Routledge was a remarkable woman, who has been unjustly forgotten. She was the daughter of a wealthy Quaker family, which made a fortune manufacturing brick in northern England. She showed an independent streak early on, graduating from Oxford with a degree in modern history and traveling to South Africa as part of an investigative committee after the Second Boer War. In 1906, she married an Australian adventurer named William Scoresby Routledge. Together, they settled in Kenya, where Katherine studied the customs of the Kikuyu and Scoresby quarreled with everyone he met. In 1910, they decided to head to Easter Island to learn what they could about its monumental statues. They had a yacht specially built for this purpose, and hired a crew of eager young Englishmen, most of whom quit during the year it took to sail to Easter Island. They arrived in 1914, in the midst of a diplomatic crisis caused by the outbreak of World War I. While German cruisers rendezvoused offshore, Katherine immersed herself in the culture of the island. Together with her husband, she explored caves and documented fallen statues. Her most valuable work, though, came from speaking with the few old people who remembered life on the island before the arrival of the Peruvian slavers. Her best informants were two elders, Kirimuti and Tomenika, confined to a leper colony in the north of the island.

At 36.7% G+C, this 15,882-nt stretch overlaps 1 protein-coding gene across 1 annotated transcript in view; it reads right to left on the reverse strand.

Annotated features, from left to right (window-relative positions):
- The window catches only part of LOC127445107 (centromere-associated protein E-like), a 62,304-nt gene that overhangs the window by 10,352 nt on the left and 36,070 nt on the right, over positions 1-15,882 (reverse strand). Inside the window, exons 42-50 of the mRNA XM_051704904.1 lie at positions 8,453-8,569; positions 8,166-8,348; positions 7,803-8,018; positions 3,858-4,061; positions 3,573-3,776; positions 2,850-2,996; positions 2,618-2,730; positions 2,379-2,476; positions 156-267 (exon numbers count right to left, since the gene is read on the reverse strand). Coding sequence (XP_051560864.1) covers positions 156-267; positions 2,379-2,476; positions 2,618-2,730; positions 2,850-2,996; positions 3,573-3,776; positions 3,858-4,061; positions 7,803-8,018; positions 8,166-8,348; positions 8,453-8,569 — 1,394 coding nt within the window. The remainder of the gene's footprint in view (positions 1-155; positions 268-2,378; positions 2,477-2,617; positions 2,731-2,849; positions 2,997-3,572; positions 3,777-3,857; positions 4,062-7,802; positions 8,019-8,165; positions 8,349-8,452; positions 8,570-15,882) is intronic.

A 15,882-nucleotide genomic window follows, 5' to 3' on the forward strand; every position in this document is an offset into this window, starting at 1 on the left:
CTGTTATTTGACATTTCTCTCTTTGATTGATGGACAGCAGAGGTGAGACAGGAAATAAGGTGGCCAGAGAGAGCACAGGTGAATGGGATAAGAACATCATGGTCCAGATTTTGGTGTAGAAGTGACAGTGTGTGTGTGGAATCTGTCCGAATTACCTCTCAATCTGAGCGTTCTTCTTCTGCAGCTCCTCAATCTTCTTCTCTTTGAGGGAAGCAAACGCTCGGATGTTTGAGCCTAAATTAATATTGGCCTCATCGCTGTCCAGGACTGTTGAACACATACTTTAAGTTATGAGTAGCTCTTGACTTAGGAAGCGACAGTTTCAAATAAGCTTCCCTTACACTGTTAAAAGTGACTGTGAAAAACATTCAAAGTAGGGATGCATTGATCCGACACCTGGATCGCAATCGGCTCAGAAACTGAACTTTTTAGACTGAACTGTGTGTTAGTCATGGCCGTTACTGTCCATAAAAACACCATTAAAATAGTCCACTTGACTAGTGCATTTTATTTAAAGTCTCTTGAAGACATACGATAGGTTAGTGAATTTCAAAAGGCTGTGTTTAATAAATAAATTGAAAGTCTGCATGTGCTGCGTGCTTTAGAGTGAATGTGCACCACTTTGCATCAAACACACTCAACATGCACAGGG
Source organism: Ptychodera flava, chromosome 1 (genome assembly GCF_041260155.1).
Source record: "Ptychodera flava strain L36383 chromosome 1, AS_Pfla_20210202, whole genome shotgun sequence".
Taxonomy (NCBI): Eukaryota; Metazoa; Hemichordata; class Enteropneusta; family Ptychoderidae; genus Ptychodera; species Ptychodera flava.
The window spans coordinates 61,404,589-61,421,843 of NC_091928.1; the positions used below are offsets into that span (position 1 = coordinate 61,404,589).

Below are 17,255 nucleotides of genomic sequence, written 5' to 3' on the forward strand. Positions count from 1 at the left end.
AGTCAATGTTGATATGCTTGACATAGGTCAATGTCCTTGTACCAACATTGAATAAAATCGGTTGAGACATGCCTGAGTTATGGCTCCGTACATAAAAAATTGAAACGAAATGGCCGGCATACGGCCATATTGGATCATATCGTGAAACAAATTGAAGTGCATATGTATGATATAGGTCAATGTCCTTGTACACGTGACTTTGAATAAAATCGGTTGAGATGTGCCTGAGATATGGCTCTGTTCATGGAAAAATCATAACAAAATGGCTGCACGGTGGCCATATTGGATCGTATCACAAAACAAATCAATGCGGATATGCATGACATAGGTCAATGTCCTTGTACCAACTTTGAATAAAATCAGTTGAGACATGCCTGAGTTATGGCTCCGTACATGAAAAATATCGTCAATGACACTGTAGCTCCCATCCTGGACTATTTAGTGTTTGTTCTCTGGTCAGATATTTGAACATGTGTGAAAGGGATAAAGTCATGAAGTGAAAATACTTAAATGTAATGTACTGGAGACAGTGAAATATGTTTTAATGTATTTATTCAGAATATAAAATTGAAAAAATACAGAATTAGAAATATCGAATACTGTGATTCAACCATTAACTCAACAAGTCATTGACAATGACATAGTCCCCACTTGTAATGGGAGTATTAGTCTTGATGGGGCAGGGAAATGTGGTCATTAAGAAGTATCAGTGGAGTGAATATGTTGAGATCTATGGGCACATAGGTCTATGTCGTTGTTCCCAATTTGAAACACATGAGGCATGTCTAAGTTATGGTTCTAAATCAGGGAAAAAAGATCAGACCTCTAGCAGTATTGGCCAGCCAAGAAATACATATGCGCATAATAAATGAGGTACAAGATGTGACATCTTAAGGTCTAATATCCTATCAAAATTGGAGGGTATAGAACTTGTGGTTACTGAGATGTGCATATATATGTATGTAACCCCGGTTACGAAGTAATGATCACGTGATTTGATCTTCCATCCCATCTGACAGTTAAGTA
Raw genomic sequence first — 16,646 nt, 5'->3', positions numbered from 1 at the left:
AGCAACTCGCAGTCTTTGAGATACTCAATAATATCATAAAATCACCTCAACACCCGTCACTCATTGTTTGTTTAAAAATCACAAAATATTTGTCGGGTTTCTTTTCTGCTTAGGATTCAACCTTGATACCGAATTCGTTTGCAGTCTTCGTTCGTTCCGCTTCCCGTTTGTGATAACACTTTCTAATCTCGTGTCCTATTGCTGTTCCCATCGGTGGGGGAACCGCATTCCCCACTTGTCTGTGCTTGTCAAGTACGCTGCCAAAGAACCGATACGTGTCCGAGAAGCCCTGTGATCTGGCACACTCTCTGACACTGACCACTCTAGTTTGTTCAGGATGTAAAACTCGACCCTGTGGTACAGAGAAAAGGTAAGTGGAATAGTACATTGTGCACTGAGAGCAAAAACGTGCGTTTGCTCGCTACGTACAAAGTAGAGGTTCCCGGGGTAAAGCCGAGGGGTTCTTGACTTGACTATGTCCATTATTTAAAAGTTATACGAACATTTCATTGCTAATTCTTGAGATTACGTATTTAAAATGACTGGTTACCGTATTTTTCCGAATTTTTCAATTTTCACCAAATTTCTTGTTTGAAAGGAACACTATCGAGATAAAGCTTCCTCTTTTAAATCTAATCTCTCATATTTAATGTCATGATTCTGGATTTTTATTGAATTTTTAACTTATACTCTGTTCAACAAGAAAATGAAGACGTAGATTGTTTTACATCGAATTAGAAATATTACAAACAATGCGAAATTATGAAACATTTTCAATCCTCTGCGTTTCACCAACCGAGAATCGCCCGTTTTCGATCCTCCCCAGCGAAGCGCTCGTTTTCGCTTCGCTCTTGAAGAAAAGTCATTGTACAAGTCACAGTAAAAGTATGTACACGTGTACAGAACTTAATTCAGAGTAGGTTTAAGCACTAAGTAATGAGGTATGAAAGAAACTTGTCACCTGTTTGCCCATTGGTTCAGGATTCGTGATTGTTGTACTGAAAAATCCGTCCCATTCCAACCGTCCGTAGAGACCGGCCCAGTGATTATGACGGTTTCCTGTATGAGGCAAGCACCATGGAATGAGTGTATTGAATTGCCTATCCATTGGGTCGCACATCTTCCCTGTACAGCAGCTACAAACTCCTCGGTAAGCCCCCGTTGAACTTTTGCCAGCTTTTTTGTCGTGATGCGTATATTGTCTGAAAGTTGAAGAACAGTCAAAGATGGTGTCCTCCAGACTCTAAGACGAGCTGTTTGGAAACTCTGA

Their memories reached back to the 1850s, when the island was still ruled by Nga‘ara, an ‘ariki mau, or paramount chief. King Nga‘ara, as he is sometimes called, reigned from sometime in the mid-1830s to the time of his death in 1859. During this time, he elevated literacy to almost the status of a religion. He seems to have considered the teaching and learning of rongorongo as one of his most important tasks. He spent his days traveling around the island, visiting the various rongorongo schools and interrogating their pupils about their progress in the script. He would hold a tablet up and make a student read it. If they did well, he would clap loudly and give rongorongo artifacts to their teacher. If they did poorly, he would blame the teacher and confiscate their tablets.